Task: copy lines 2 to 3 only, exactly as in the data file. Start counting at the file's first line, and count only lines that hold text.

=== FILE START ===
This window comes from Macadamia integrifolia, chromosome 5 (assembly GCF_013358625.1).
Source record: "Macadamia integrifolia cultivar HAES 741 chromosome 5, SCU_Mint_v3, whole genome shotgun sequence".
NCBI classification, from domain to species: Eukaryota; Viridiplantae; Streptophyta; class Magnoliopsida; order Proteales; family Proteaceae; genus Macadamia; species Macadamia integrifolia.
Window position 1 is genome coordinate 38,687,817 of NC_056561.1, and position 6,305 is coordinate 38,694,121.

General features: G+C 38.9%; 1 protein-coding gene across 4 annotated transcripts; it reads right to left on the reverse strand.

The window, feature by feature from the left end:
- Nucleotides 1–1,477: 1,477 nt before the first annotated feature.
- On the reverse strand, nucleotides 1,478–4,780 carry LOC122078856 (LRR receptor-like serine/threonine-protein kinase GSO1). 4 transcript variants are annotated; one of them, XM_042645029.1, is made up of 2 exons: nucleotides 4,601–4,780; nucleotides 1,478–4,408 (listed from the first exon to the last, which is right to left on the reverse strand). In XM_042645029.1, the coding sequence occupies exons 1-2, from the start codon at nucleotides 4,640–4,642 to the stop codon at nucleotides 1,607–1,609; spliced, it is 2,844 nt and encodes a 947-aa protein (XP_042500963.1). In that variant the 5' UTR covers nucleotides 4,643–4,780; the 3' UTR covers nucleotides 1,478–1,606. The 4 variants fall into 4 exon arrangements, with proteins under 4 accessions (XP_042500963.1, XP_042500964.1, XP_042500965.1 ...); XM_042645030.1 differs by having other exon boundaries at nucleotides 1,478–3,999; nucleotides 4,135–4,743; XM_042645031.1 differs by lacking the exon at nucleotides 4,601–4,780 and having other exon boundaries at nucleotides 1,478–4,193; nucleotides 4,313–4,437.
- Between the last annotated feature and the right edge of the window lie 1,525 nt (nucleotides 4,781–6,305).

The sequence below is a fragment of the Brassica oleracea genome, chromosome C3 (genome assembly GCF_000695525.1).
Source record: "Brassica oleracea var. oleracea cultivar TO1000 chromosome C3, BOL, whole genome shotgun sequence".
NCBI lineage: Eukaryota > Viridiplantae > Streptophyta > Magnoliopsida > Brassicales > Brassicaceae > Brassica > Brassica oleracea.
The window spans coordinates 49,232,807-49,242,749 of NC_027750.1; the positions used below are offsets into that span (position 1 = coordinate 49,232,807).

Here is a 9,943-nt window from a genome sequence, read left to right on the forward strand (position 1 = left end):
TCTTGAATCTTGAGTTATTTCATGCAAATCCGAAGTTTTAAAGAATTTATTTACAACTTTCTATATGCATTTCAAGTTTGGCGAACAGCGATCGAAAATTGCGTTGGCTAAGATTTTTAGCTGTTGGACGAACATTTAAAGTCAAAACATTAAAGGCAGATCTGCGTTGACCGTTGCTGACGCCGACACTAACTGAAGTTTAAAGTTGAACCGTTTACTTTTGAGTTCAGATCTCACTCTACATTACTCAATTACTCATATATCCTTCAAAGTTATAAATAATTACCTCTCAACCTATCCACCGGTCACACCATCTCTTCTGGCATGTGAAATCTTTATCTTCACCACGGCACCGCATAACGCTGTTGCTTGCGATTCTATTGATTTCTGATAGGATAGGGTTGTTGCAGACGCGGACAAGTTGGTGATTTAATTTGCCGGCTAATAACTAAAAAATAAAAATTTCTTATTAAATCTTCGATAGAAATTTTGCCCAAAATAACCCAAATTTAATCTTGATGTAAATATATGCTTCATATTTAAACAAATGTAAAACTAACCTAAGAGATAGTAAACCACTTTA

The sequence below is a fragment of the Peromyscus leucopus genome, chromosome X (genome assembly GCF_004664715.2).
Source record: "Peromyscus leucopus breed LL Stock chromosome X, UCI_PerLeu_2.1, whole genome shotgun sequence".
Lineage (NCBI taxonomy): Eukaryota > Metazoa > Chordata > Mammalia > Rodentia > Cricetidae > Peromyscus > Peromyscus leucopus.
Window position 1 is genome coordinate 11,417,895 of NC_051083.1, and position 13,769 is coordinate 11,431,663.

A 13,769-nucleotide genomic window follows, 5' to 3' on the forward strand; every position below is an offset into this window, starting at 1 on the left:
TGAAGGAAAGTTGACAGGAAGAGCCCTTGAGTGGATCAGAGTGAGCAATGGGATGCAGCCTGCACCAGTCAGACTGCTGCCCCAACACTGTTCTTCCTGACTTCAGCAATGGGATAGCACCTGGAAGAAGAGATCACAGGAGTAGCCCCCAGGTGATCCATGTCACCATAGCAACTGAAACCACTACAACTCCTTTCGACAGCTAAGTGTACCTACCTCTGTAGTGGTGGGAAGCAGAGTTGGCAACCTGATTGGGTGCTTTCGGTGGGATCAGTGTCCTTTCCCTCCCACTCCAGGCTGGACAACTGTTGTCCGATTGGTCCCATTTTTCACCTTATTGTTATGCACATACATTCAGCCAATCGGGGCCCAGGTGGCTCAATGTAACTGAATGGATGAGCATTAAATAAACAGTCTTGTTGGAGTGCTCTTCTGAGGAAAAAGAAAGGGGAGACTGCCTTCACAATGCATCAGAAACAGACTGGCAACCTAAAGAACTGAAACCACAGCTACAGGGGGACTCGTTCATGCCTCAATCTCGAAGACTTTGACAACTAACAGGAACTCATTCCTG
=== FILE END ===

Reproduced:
Source record: "Macadamia integrifolia cultivar HAES 741 chromosome 5, SCU_Mint_v3, whole genome shotgun sequence".
NCBI classification, from domain to species: Eukaryota; Viridiplantae; Streptophyta; class Magnoliopsida; order Proteales; family Proteaceae; genus Macadamia; species Macadamia integrifolia.